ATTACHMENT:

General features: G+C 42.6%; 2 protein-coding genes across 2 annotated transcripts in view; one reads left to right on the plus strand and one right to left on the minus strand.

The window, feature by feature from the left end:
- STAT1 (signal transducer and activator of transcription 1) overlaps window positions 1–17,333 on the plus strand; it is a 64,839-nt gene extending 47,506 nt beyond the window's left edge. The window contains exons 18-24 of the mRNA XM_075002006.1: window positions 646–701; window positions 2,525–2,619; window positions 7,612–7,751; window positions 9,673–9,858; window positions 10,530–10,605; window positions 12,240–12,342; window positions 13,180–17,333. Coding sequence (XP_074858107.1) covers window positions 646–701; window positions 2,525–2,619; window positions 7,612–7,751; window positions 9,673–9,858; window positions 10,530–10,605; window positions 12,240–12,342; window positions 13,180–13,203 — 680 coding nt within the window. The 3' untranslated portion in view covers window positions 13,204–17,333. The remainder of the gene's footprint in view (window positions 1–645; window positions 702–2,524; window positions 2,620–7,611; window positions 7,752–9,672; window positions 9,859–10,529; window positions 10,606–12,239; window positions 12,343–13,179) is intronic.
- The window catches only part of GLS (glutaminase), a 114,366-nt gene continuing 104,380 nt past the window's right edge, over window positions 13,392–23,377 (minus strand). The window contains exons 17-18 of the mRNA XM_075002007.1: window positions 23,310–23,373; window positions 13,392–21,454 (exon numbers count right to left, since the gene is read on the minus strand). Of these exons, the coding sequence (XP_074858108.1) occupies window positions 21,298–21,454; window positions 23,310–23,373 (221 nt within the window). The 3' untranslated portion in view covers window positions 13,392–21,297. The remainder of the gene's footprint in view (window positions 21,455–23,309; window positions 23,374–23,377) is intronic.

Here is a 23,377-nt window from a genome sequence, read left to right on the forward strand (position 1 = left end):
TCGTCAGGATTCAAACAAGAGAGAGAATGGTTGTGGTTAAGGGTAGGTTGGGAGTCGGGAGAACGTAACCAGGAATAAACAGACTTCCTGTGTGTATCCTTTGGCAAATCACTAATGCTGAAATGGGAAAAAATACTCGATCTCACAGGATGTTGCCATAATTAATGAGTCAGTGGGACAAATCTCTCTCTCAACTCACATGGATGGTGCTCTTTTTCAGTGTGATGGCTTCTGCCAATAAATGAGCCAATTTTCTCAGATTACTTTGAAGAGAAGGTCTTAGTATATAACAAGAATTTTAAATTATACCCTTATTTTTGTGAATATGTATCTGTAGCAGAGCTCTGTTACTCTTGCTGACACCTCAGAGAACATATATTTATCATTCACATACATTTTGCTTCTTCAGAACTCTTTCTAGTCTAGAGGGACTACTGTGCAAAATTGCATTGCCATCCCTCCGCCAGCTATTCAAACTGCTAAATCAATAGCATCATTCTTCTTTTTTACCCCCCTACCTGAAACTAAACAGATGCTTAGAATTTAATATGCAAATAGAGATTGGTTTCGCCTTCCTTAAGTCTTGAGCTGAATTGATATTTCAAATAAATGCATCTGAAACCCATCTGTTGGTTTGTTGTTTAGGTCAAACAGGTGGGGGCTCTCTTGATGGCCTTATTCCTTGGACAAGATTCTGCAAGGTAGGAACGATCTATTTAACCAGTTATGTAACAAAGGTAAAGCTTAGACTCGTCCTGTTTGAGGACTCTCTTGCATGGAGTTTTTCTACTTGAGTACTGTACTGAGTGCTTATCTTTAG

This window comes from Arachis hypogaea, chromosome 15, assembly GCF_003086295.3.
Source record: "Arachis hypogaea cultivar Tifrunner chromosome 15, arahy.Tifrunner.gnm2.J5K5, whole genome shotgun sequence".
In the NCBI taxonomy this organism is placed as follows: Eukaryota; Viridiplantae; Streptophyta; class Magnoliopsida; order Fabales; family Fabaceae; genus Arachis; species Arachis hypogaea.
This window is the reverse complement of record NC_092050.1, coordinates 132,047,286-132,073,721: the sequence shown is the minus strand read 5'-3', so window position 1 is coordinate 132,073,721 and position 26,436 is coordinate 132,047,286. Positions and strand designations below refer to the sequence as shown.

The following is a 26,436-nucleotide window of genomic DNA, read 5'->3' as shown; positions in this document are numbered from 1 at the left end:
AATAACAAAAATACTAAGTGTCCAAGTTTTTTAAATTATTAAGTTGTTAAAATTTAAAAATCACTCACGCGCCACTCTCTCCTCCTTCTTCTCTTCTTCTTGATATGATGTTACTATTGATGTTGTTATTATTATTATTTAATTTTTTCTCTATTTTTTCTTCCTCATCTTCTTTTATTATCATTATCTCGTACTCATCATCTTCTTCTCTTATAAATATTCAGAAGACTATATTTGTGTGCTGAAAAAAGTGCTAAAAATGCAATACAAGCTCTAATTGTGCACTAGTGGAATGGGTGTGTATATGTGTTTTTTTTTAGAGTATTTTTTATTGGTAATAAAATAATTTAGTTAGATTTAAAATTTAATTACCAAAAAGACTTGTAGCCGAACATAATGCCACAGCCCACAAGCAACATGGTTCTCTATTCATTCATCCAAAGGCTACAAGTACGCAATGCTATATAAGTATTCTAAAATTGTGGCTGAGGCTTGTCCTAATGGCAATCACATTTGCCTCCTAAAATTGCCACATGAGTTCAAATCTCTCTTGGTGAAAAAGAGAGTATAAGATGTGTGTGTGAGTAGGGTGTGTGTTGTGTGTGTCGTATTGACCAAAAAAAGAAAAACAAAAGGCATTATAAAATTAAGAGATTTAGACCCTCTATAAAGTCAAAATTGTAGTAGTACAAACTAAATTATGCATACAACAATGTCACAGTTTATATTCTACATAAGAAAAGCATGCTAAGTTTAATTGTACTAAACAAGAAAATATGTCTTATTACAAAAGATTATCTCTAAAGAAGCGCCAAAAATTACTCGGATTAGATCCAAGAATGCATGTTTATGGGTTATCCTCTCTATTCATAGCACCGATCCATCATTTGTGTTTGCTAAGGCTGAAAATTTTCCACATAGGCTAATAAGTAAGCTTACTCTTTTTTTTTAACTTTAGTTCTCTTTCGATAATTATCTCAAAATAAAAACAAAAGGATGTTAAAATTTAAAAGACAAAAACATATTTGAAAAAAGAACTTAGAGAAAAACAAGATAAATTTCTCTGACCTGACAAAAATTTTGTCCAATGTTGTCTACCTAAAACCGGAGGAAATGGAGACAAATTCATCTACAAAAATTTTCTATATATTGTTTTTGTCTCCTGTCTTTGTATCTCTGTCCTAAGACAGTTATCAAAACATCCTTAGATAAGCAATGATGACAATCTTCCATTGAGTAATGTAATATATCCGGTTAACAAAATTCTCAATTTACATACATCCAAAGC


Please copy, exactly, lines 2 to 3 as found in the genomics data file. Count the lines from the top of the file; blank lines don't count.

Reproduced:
The window, feature by feature from the left end:
- STAT1 (signal transducer and activator of transcription 1) overlaps window positions 1–17,333 on the plus strand; it is a 64,839-nt gene extending 47,506 nt beyond the window's left edge. The window contains exons 18-24 of the mRNA XM_075002006.1: window positions 646–701; window positions 2,525–2,619; window positions 7,612–7,751; window positions 9,673–9,858; window positions 10,530–10,605; window positions 12,240–12,342; window positions 13,180–17,333. Coding sequence (XP_074858107.1) covers window positions 646–701; window positions 2,525–2,619; window positions 7,612–7,751; window positions 9,673–9,858; window positions 10,530–10,605; window positions 12,240–12,342; window positions 13,180–13,203 — 680 coding nt within the window. The 3' untranslated portion in view covers window positions 13,204–17,333. The remainder of the gene's footprint in view (window positions 1–645; window positions 702–2,524; window positions 2,620–7,611; window positions 7,752–9,672; window positions 9,859–10,529; window positions 10,606–12,239; window positions 12,343–13,179) is intronic.